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to protests and a string of resignations. nine out of ten of the managers who run council services for older nine out of ten of the managers and disabled people say they fear that the care system in england will not be able to cope over the winter. our social affairs correspondent alison holt has been to meet a woman in her 40s for whom the care system is a lifeline. have you got my water bottle there? thank you. nina is a7, and has multiple sclerosis. she knows all too well the pressures on the care system in england that are reflected in today's survey. she has onlyjust moved into this specially adapted flat, where she gets the help she needs. thanks, tracy. but, in the summer, she was living in a small room in a nursing home for elderly people. she spent ten months there because there was nowhere else for her to go. it was amazing how quickly i became sort of institutionalised,
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really, and used to the care. the person that i should be, in this bed, is an elderly person with alzheimer's or dementia, and i should be out in the community, living an independent and much more normal life. now trying to live that more independent life, she is using her pension and money from selling her old flat to pay for the care she needs. it will run out within weeks, and nina worries her council won't be able to provide her with enough support. ridiculously, i feel guilty for needing that much help. i feel guilty for asking the council for the level of help that i want, because i know that they haven't got the funds. demand from an ageing population, staff shortages and financial difficulties for councils lie behind the problems. even with some extra government money, the people running services say their level of concern is unprecedented. i don't think i've seen it this bad,
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and i think this is a result of continued short—term action, so rolling over of money, or little bits of money for winter, or here and there, and i think the cumulative effect of that over four or five years has led to this position, where there's almost unanimity now about the worry and concern. those worries are about a care crisis in england, but many of the pressures are felt across the uk, and for nina, the need to fix the problems facing her and many others is now urgent. alison holt, bbc news. hello, i'm chetan pathak and this is sport today from the bbc sport centre. coming up on the programme: the holders liverpool are held by napoli as their wait continues to qualify for the knockout stages of the uefa champions league. messi scores in his 700th game for barcelona as they guarantee their place in the last 16.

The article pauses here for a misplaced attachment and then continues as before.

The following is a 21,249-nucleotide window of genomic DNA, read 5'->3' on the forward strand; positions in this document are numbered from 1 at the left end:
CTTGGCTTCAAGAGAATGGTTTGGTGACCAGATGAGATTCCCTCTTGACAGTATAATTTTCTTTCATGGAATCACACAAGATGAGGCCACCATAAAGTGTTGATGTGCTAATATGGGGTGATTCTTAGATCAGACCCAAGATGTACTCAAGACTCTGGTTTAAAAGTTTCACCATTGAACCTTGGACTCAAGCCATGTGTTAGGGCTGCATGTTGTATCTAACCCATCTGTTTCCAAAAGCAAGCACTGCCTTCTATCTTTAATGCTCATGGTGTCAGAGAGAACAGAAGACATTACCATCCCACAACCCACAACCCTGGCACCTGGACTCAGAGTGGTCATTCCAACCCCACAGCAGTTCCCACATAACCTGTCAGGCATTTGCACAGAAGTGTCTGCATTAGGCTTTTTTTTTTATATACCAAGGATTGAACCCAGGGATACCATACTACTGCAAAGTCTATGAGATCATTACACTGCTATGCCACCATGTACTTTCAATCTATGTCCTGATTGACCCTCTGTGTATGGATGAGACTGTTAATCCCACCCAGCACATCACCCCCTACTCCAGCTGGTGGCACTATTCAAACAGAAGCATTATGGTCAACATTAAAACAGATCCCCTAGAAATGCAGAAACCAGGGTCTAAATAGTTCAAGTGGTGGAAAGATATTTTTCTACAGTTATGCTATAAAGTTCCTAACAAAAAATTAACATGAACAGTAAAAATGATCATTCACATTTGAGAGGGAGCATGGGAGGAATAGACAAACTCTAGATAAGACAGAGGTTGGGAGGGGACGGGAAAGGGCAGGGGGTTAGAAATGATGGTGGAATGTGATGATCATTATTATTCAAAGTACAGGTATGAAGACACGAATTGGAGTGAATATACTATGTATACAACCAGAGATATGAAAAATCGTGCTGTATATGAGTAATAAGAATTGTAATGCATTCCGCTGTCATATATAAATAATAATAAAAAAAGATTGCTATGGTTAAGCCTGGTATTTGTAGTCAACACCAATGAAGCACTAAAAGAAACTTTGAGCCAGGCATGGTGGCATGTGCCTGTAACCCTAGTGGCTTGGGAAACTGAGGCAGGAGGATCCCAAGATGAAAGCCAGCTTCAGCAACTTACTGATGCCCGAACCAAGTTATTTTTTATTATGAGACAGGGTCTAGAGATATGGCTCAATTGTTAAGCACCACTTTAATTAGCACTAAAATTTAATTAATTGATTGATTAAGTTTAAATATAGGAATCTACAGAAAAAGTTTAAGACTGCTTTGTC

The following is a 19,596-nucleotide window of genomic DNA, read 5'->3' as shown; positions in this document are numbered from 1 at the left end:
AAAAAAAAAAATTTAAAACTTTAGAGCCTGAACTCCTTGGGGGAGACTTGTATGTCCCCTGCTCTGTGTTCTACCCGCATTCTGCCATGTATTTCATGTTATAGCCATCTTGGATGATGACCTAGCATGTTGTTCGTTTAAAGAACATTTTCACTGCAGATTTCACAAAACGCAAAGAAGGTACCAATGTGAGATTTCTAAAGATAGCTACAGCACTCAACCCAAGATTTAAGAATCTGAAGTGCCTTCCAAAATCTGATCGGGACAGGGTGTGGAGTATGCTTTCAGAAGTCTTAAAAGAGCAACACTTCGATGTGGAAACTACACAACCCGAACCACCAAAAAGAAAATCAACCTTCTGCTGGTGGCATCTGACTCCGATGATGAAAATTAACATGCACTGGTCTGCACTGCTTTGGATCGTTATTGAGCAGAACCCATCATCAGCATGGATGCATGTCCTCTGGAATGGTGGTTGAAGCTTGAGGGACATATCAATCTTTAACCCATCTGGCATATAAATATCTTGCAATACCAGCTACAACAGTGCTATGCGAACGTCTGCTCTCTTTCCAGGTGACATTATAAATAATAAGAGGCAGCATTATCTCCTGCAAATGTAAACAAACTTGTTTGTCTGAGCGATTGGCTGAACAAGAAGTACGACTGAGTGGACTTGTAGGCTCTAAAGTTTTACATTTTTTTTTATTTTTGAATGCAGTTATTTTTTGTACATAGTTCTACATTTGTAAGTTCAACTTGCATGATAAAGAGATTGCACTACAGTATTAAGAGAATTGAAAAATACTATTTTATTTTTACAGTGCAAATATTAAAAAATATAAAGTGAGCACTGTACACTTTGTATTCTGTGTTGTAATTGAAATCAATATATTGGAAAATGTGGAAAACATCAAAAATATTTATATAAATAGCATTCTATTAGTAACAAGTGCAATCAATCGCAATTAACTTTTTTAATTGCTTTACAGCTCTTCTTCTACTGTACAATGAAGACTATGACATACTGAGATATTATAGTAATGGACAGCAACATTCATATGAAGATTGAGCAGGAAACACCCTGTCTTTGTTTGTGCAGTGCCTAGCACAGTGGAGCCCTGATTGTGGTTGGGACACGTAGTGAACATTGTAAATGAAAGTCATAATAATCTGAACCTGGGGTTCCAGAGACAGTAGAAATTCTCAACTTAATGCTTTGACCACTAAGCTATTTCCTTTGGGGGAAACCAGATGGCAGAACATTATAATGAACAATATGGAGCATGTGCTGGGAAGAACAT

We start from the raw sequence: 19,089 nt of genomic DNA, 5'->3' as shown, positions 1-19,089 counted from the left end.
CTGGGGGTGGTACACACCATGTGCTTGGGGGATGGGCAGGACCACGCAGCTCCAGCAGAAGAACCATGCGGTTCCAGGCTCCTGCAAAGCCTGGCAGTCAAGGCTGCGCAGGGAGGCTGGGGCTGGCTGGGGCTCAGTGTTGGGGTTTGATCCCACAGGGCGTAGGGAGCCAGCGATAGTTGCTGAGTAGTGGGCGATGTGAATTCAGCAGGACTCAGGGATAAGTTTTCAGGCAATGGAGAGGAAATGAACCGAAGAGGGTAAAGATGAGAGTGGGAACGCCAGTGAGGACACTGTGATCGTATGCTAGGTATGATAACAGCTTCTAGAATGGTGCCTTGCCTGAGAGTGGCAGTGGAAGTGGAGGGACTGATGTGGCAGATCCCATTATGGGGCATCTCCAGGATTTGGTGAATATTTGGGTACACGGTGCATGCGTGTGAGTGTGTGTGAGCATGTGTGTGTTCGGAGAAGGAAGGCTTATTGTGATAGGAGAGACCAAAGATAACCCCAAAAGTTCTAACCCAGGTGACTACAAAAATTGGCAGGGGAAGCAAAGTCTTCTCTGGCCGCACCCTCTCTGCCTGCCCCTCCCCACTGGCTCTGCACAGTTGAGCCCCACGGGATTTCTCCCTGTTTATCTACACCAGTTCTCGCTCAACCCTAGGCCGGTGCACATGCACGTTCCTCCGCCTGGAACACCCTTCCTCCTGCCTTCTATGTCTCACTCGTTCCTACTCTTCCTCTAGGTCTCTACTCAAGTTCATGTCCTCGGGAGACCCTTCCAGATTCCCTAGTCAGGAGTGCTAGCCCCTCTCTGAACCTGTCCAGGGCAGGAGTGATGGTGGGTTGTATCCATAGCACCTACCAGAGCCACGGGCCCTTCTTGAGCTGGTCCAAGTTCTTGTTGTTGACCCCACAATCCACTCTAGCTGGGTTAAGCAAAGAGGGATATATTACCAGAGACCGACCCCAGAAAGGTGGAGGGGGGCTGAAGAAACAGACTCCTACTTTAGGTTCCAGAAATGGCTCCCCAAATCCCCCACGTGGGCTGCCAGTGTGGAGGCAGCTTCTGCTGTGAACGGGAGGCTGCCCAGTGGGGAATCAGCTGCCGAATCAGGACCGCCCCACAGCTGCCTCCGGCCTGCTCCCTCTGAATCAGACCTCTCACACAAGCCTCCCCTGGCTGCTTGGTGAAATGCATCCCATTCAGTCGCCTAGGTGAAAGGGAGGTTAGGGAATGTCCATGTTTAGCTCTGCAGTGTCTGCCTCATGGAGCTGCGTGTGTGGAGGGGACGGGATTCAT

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and with reports of athletes sleeping on the floor, organisers of the southeast asian games are in a race to be ready for saturday. welcome to the programme, thank you forjoining us. the european champions league holders liverpool missed the chance to reach the knockout stages with a game to spare after being held at home by napoli. a win for either side at anfield would have seen them go through. it was napoli who took the lead midway through the first—half with a goalfrom dries mertens. but dejan lovren equalised for liverpool in the second half, a point each though means that nothing will be decided until the final round of matches in two weeks' time and liverpool have a tricky trip to salzburg. and the situation, if i didn't a nswer and the situation, if i didn't answer before, it's still open. some quys answer before, it's still open. some guys think they are already through, but they have to play again. a lot
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of people around liverpool